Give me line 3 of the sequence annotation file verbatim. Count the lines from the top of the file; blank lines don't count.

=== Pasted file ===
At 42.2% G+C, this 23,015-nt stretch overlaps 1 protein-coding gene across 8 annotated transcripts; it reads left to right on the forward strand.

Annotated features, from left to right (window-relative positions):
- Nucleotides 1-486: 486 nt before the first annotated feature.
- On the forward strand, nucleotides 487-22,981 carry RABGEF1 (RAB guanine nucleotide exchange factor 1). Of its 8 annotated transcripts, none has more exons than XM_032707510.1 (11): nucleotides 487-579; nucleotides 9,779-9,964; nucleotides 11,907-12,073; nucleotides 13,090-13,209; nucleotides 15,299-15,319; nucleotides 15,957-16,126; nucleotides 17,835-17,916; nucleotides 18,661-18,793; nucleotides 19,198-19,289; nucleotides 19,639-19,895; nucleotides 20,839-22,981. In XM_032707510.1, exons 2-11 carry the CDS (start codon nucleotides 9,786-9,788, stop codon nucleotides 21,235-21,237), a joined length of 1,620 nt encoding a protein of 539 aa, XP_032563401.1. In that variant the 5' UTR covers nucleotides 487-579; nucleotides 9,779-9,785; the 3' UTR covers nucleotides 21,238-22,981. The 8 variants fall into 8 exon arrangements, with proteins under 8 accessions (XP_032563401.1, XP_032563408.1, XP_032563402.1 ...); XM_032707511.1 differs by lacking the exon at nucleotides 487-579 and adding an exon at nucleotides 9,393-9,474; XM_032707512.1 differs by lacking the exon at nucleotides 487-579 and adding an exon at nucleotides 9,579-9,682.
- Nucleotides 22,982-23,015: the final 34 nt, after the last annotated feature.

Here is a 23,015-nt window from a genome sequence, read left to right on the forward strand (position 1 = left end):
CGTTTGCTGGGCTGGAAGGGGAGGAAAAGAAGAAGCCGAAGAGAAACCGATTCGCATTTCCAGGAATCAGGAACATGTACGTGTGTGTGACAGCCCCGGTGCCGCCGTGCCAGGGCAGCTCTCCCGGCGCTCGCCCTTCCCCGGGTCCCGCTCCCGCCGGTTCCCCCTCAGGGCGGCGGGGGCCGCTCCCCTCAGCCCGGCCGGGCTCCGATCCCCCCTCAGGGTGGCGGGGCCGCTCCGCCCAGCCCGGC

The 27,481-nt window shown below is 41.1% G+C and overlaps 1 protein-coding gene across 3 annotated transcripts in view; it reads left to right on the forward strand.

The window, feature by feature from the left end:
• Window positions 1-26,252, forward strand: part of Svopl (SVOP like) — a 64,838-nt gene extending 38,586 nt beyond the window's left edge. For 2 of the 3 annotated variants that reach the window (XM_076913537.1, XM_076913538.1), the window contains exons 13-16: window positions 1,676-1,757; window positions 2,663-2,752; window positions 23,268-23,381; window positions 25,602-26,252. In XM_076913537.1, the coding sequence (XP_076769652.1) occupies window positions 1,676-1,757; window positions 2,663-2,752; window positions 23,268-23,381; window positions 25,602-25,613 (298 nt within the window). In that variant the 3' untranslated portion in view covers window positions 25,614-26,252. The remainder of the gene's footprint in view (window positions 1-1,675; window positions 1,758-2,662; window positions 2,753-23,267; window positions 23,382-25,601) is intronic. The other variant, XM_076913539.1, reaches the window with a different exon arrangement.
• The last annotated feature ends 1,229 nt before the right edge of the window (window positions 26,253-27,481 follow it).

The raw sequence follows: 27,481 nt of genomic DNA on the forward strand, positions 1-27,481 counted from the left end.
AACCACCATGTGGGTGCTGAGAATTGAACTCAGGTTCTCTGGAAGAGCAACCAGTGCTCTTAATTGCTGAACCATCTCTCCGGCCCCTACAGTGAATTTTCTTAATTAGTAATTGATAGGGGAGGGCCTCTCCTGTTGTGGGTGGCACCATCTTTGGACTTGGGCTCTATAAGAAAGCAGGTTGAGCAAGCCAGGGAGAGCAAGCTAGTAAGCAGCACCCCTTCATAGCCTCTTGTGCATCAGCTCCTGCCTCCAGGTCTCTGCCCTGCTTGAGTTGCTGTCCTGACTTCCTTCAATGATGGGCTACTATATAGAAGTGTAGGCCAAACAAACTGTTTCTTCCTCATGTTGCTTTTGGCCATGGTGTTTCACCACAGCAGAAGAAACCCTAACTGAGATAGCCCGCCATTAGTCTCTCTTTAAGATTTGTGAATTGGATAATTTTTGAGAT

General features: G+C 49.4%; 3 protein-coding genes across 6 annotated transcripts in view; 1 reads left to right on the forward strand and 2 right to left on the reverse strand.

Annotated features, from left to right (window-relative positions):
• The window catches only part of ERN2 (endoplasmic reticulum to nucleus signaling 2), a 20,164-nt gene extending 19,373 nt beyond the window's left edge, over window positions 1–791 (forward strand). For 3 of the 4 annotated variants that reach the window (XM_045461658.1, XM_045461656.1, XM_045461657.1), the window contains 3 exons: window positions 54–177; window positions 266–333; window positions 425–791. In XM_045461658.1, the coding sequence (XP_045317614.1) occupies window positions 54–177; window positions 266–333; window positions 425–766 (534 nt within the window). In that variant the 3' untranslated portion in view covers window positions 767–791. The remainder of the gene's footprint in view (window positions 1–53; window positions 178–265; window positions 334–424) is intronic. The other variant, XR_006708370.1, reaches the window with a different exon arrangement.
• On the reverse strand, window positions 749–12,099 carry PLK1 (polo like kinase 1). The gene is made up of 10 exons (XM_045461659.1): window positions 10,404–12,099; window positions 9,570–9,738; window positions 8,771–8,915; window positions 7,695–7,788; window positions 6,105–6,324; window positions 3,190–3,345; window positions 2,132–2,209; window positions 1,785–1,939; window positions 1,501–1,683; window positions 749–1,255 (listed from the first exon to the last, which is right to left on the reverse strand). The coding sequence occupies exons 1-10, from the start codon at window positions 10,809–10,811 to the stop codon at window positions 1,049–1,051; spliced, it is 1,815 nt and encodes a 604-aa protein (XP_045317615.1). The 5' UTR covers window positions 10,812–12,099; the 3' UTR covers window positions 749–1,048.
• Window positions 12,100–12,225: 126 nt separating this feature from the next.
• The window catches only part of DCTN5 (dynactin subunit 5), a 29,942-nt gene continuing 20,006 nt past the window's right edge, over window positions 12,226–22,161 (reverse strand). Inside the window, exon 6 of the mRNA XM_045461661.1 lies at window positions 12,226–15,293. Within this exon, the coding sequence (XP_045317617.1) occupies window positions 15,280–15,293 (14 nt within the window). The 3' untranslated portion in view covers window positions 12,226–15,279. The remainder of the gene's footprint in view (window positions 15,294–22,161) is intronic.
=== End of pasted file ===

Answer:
- Nucleotides 1-486: 486 nt before the first annotated feature.